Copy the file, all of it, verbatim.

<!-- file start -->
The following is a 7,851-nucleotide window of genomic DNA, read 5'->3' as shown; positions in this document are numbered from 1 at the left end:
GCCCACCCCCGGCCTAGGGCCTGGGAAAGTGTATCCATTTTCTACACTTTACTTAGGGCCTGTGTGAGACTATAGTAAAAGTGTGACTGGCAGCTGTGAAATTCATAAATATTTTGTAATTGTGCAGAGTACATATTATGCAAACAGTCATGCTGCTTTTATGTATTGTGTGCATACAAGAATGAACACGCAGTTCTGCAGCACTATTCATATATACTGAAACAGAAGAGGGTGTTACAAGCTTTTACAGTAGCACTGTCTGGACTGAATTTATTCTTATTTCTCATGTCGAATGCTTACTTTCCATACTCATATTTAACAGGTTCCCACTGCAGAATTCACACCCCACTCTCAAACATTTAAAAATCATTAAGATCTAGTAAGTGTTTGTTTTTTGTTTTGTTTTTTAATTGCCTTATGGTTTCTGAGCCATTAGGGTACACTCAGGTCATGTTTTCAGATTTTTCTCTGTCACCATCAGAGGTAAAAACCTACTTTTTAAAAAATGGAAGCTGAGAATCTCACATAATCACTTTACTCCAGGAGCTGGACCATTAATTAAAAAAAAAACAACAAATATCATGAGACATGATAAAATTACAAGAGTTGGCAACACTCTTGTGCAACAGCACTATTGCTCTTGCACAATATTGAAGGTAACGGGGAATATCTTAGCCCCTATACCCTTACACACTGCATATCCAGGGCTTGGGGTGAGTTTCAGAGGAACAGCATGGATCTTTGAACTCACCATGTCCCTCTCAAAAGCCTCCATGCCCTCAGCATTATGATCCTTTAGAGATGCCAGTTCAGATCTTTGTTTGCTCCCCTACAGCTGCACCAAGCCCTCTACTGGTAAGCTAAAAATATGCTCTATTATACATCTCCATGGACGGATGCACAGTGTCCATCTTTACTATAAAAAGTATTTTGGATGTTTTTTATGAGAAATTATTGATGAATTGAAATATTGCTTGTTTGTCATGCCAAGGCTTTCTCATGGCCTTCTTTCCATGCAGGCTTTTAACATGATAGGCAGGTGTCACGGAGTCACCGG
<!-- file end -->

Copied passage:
The following is a 7,851-nucleotide window of genomic DNA, read 5'->3' as shown; positions in this document are numbered from 1 at the left end:
GCCCACCCCCGGCCTAGGGCCTGGGAAAGTGTATCCATTTTCTACACTTTACTTAGGGCCTGTGTGAGACTATAGTAAAAGTGTGACTGGCAGCTGTGAAATTCATAAATATTTTGTAATTGTGCAGAGTACATATTATGCAAACAGTCATGCTGCTTTTATGTATTGTGTGCATACAAGAATGAACACGCAGTTCTGCAGCACTATTCATATATACTGAAACAGAAGAGGGTGTTACAAGCTTTTACAGTAGCACTGTCTGGACTGAATTTATTCTTATTTCTCATGTCGAATGCTTACTTTCCATACTCATATTTAACAGGTTCCCACTGCAGAATTCACACCCCACTCTCAAACATTTAAAAATCATTAAGATCTAGTAAGTGTTTGTTTTTTGTTTTGTTTTTTAATTGCCTTATGGTTTCTGAGCCATTAGGGTACACTCAGGTCATGTTTTCAGATTTTTCTCTGTCACCATCAGAGGTAAAAACCTACTTTTTAAAAAATGGAAGCTGAGAATCTCACATAATCACTTTACTCCAGGAGCTGGACCATTAATTAAAAAAAAAACAACAAATATCATGAGACATGATAAAATTACAAGAGTTGGCAACACTCTTGTGCAACAGCACTATTGCTCTTGCACAATATTGAAGGTAACGGGGAATATCTTAGCCCCTATACCCTTACACACTGCATATCCAGGGCTTGGGGTGAGTTTCAGAGGAACAGCATGGATCTTTGAACTCACCATGTCCCTCTCAAAAGCCTCCATGCCCTCAGCATTATGATCCTTTAGAGATGCCAGTTCAGATCTTTGTTTGCTCCCCTACAGCTGCACCAAGCCCTCTACTGGTAAGCTAAAAATATGCTCTATTATACATCTCCATGGACGGATGCACAGTGTCCATCTTTACTATAAAAAGTATTTTGGATGTTTTTTATGAGAAATTATTGATGAATTGAAATATTGCTTGTTTGTCATGCCAAGGCTTTCTCATGGCCTTCTTTCCATGCAGGCTTTTAACATGATAGGCAGGTGTCACGGAGTCACCGG